The Photographs of Mary Beth Meehan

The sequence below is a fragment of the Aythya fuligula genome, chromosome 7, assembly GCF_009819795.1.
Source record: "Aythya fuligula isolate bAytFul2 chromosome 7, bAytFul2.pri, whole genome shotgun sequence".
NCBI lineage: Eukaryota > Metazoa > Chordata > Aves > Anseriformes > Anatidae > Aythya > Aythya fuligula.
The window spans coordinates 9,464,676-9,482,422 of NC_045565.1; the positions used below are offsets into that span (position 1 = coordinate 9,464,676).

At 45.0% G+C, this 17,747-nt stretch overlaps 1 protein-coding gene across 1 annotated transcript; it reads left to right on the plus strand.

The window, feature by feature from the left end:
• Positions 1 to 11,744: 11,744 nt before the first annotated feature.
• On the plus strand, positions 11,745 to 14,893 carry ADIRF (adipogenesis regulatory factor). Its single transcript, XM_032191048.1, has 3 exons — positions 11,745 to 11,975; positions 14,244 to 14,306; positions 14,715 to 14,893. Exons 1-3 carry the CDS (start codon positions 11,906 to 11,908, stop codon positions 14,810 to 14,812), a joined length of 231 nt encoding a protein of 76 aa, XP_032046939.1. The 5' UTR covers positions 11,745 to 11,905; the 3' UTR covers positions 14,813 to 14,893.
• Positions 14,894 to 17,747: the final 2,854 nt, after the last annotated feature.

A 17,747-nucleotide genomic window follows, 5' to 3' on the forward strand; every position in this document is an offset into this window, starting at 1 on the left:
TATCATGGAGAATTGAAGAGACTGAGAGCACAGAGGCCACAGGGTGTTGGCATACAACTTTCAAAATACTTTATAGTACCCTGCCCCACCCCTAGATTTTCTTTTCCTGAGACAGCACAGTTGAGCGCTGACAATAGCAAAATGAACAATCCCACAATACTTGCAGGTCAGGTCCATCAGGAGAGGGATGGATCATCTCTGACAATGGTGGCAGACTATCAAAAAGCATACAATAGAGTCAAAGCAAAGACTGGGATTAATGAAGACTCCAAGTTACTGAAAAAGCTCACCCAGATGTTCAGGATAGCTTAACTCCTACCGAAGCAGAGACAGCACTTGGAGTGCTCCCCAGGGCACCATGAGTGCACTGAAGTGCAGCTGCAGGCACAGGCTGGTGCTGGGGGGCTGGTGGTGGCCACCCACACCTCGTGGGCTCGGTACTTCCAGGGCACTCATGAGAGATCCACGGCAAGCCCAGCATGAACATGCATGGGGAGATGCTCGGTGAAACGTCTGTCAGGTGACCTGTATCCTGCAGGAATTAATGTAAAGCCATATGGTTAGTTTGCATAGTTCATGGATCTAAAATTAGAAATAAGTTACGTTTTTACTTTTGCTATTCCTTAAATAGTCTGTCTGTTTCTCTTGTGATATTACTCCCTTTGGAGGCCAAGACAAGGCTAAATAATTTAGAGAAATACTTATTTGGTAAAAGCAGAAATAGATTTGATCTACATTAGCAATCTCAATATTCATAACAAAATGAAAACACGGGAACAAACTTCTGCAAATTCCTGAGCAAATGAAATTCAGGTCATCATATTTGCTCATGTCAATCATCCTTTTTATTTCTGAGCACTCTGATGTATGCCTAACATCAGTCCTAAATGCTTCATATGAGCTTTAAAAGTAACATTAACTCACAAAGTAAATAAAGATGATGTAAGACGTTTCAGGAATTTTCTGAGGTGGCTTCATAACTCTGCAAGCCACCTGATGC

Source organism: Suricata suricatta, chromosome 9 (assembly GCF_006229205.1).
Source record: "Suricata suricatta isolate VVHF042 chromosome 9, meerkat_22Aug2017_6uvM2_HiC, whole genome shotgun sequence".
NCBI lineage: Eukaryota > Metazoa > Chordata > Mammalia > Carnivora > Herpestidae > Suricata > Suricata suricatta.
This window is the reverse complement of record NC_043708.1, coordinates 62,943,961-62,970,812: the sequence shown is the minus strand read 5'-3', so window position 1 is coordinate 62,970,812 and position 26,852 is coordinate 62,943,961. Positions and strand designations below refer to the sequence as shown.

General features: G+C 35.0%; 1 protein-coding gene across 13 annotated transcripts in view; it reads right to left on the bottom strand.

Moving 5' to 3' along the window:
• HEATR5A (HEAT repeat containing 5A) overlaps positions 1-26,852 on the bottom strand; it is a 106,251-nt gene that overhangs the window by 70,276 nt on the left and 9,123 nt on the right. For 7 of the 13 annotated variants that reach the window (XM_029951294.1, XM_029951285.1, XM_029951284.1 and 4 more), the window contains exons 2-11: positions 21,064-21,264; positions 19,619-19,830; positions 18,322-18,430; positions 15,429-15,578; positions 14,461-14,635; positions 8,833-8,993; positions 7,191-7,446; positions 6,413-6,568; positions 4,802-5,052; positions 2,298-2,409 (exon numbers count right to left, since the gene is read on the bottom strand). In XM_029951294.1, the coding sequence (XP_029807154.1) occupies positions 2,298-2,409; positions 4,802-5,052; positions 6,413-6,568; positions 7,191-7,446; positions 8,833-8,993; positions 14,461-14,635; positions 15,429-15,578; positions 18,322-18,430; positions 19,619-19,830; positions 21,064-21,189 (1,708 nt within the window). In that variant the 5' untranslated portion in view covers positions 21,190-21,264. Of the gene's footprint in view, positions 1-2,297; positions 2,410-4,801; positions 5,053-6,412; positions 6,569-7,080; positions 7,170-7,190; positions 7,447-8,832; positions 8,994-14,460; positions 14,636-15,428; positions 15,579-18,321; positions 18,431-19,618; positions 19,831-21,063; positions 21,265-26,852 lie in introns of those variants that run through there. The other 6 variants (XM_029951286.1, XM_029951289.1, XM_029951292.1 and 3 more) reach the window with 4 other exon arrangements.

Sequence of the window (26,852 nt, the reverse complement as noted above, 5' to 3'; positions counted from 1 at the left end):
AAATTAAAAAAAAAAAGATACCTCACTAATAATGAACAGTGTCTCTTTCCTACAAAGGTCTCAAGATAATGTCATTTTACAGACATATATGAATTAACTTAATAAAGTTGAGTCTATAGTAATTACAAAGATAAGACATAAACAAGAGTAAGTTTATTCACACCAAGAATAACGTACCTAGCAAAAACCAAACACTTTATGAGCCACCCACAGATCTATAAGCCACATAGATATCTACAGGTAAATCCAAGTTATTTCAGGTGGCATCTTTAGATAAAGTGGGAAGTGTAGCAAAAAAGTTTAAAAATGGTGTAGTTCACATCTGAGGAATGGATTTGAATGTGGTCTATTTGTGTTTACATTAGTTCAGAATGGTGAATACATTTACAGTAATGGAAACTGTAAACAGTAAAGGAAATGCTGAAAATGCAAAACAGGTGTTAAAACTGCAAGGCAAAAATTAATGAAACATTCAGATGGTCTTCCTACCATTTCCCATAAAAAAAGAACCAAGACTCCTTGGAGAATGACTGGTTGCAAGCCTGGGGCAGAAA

In his 2009 anatomy of the financial crisis, First As Tragedy, Then As Farce, Slavoj Žižek noted that ‘it is a sign of the maturity of the US public that there have been no traces of anti-Semitism in their reaction to the financial crisis.’ It remains impossible to generalise about the implications of the crisis for race relations, the positions available in America today – most invisible in the controversies surrounding the murder of Trayvon Martin case or the racist law against immigrants in Arizona – suggest that the application of identity politics to austerity-era politics risk masking the tensions between different economic classes with a false and distracting plurality. And yet the refusal to differentiate between the ‘99%’ is surely just as dangerous. Within this contradiction the true nature of race and class relations must lie. Continue reading